50 Cent, Wembley Arena, London
It's obvious that 50 Cent is so rich he doesn't have to bother with producing a show that goes beyond the usual pyrotechnics, a generous donation of his clothing to the crowd (including a leather jacket, destined for eBay) and a quality beginning, middle and end. But you wish he would; 50's music might be lyrically dire, but the production is usually enticing. Playing with the arrangements and taking a few more creative risks could have worked in his favour – if only to prove his four albums haven't been in vain.
Still, to judge by his fans, he could recite the alphabet and still be exalted. The show kicks off with an animated clip of a "robo-50" wreaking havoc on a city somewhere, swiftly followed by "The Invitation", the opening track from his recent album Before I Self Destruct. Herein begins a monotonous first quarter of song snippets, delivered way too quickly with the help of a DJ and relying heavily on what should be called "sidekickography"; the practice of having compadres on the stage to add a flurry of bravado and hype to a performance, so that the main attraction appears a million times better. The most 50 brings is his glossy six pack. He's not much of mover and sticks safely to a two-step shuffle and a vertical, arm-waving body bounce, walking back and forth across the stage with the lazy gait of a man heading towards 40.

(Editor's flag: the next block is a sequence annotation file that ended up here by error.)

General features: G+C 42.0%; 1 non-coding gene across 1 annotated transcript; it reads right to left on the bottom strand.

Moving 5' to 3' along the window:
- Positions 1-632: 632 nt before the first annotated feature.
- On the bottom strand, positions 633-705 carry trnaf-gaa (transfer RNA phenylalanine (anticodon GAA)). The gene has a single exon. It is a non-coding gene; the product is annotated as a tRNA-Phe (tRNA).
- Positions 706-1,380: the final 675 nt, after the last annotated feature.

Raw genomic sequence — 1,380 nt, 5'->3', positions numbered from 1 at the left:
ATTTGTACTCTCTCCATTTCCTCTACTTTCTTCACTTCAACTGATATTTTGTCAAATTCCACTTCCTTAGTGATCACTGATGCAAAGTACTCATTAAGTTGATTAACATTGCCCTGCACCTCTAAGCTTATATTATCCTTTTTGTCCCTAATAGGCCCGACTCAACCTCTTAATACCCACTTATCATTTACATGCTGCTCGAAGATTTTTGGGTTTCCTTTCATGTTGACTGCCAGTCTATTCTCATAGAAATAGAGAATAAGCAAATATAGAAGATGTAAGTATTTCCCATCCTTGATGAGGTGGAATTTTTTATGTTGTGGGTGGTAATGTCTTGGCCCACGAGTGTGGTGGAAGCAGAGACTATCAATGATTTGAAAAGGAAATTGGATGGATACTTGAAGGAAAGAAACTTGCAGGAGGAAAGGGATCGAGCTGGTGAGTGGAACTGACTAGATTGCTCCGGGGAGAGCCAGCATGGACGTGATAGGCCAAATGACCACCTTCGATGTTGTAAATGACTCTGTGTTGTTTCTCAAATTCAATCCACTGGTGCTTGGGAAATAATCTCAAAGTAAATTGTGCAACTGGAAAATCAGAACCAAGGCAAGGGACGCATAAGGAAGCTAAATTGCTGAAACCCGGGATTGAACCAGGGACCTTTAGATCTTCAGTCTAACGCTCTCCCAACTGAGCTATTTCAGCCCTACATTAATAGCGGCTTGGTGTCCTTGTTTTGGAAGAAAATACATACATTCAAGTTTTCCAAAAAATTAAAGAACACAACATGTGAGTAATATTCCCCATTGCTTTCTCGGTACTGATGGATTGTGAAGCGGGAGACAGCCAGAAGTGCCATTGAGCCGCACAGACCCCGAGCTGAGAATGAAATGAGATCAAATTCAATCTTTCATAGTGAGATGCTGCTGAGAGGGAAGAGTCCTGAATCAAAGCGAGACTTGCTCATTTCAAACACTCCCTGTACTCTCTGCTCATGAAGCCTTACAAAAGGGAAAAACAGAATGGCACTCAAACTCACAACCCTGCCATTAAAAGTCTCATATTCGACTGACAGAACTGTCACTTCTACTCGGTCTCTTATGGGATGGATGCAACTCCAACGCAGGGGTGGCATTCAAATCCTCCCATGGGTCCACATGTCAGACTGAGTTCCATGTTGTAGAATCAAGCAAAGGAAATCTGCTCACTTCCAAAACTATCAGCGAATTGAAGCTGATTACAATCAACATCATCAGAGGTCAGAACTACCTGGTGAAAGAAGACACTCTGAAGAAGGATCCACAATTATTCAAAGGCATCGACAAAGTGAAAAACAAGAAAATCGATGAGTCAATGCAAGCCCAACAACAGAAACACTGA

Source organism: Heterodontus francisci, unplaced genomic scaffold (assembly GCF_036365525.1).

Fortunately, he's got an extensive back catalogue of rap-a-longs that work for a night like tonight and the acoustics in Wembley are so bad, that his references to shooting people ("Crime Wave") and shooting more people ("Psycho") don't sound too disturbing. The smashing "Baby By Me" and "In Da Club" come with a live band – which smacks of "See? I can be creative!". It's a shame they don't stick around for the whole night, especially as they add a bit of spark to latter parts of the show.
Interaction with the crowd is quite limited too, until 50 decides to go at least 30 minutes over time, which, as his DJ points out, will cost him £12,000, and suddenly puts on an impromptu new set. Kids are brought on stage to dance with him (total faux pas) and he sets about performing whatever is left in his DJ bag in an act of defiance which might have been more entertaining had it come an hour and a half earlier. By this time, the show has lost its way; it sums up an evening so lacking in originality, it'd probably be more fun watching him count his money.
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